Lebanon born architect Joseph Karam discusses his fabulous project Villa Caprice on the hills of Cap Ferrat on the Cote d’Azur.

After founding my agency in Paris in 1973, I did a lot of work in the French Riviera and particularly in Saint-Jean-Cap-Ferrat. There I opened an agency in Nice and Monaco and it became very natural, after trips to the four corners of the world, to choose the Mediterranean as my source of inspiration.

Here, I built a family home, positioned on a sloping site in the heart of the cape. I imagined an architectural house reduced to a drawing of four yellow lines and red ocher which, by extrusion generate the central space of the house. Drowned in abundant vegetation, these asymmetrical lines float on a mirror of water multiplying the geometric shapes.

Framing the entrance to the house is a carved door made of solid oak on a dry stone wall from Lebanon. On the garden side, the lines open onto the pool, crowned by a forest mass animated by the play of shadows and light that imprint on the facade. Sloping roof tiles, recovered from a nearby village, are embedded in the architecture. The frame, in solid oak, echoes the volume to the interior space.

Everything is designed for the holidays and the family living in the heart of Cap Ferrat. The interior of the house is characterized by a bold avant-garde feel: a skylight in the centre of the structure houses a monumental staircase in transparency wedged between the asymmetrical concrete walls.

A brutalist aesthetic mixed with a humanist vision facing a stone man sculpted by Tarik Essalhi, with its feet in the water which accentuates the irregularity of the space.

The base colours are ochres of Roussillon. Red ocher for interior spaces. An ideal layout with bay windows all overlooking the garden. Yellow ocher to delimit the reception area. Major areas are set out in stages. With first basement and garden level, dug in the slope to increase the ​​common areas’ scope.

On either side of the staircase, the yellow ocher side, extends in enfilade, the kitchen opened on the stay and the dining room. In the centre, a transparent trapezoidal space leads to the rooms. The characteristic of this place: register fully in its environment.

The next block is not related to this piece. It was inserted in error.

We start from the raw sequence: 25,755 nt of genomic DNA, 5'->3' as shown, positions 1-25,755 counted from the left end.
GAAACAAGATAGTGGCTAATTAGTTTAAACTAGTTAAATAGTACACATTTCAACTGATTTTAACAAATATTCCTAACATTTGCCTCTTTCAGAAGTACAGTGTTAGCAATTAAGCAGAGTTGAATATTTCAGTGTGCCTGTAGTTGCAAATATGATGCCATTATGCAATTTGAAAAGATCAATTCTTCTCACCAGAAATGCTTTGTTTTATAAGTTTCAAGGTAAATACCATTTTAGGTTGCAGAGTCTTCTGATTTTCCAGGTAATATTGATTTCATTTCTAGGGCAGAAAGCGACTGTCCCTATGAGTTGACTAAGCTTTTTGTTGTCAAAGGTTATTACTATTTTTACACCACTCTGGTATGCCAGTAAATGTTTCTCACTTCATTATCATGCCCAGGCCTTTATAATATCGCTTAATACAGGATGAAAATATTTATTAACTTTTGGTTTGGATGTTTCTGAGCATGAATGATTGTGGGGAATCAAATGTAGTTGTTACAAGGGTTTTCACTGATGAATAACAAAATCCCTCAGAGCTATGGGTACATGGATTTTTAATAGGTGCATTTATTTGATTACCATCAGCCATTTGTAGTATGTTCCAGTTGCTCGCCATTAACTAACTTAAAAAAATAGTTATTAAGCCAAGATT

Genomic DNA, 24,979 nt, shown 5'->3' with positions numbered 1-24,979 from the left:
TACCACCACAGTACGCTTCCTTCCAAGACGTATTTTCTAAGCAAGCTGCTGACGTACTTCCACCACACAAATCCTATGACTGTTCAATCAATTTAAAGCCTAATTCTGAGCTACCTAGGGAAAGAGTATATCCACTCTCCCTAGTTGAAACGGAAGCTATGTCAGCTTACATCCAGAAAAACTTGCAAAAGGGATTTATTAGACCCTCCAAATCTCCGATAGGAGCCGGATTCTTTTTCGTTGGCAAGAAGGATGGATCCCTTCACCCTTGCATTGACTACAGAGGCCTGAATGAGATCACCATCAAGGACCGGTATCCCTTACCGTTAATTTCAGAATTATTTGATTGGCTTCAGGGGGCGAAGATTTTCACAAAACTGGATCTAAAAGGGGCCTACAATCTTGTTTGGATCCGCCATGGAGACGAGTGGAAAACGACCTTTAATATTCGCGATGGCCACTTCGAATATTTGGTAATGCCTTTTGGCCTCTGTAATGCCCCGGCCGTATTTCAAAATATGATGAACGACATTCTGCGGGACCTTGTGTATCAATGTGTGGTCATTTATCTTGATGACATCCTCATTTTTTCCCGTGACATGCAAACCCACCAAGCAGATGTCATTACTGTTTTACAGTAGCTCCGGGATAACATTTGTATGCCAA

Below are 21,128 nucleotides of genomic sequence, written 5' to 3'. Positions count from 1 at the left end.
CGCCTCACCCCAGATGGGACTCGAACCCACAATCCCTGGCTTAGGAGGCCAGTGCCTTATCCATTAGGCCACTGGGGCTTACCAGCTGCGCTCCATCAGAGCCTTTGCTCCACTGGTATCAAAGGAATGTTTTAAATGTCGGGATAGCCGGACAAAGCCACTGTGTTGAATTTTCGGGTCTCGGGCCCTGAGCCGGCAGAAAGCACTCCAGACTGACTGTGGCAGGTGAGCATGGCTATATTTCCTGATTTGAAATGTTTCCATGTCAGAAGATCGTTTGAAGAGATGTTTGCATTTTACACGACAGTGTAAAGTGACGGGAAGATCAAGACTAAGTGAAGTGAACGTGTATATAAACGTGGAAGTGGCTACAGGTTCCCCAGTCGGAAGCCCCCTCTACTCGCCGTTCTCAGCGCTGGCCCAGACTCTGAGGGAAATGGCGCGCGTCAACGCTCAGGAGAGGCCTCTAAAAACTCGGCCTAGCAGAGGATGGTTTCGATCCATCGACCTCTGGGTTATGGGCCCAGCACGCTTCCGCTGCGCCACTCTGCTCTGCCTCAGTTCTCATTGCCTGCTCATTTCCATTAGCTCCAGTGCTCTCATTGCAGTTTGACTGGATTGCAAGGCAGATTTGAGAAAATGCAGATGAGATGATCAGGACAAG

By using concrete, I knew that the contrast with the sensuality of the planned layouts would be captivating. This in-between feel is at the heart of the design and results in a harmonious place of sharing. This ideology is the exact interpretation of my personal vision of architecture.

I especially wanted to give the illusion of space without borders or restriction. The all-height volume, transparency, open from one end to the other through bays, increases the impression of space without compromising comfort and functional intent in a skilful construction game and sliding partitions.

Space, out of sight rooms, redraw volumes. The choice of oversizing, that of the voluntarily exaggerated ceiling height, prolongs the illusion even further. I really enjoyed inventing new perspectives throughout the spaces. On the material side, no compromise was taken; tinted concrete ocher yellow or red, pierce the whole house from side to side, glass, treated anti-sun, polished marble floors and bleached oak planks inspired by cubist geometry of construction binds the look.

The materials emphasize a minimalist design, a correspondence between architecture and furniture that accompanies strong contrasts such as monochromes ochres Roussillon. A lounge, a dining room, a kitchen, a playroom, a laundry room, a technical room, a master suite, four bedrooms and six bathrooms invite the spectacular Cap Ferrat Mediterranean view from the background indoors to a space where outdoor and indoor living flow uninterrupted.

Art Director: Gilles Dallieres
Photographer: Francis Amiand

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